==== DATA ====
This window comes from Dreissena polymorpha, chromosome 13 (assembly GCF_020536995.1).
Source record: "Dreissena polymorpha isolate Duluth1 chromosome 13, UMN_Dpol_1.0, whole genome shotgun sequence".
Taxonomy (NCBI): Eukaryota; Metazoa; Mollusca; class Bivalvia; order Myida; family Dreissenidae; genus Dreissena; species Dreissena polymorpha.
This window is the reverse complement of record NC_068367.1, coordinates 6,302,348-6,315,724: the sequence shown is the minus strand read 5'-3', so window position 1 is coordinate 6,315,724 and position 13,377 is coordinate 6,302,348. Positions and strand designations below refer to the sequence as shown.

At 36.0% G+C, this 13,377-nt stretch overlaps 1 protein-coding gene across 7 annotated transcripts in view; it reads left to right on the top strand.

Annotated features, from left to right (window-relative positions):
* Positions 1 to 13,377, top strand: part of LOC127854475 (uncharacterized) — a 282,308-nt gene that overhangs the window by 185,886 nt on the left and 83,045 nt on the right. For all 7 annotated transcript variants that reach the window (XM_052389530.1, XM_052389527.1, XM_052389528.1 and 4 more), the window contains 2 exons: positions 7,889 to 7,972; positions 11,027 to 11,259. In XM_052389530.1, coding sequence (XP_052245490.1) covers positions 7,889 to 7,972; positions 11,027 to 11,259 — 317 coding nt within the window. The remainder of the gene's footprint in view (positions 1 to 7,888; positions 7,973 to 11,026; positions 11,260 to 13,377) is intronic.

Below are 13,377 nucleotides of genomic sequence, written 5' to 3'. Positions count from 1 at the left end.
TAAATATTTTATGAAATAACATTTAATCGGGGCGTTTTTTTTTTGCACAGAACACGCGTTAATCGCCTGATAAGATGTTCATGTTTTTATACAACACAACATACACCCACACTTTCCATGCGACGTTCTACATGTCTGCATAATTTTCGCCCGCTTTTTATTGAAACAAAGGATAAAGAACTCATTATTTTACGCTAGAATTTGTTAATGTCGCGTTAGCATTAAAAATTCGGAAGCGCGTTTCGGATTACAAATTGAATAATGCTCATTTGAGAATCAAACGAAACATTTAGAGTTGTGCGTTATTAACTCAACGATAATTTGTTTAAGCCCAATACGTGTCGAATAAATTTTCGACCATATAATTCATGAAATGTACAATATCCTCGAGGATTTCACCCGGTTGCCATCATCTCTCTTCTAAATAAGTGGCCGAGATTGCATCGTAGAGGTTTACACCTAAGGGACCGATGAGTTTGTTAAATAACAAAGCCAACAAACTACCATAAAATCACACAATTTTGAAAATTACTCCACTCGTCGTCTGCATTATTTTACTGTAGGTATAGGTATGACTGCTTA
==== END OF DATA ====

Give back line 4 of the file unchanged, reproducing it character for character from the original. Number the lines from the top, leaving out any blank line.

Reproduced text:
This window is the reverse complement of record NC_068367.1, coordinates 6,302,348-6,315,724: the sequence shown is the minus strand read 5'-3', so window position 1 is coordinate 6,315,724 and position 13,377 is coordinate 6,302,348. Positions and strand designations below refer to the sequence as shown.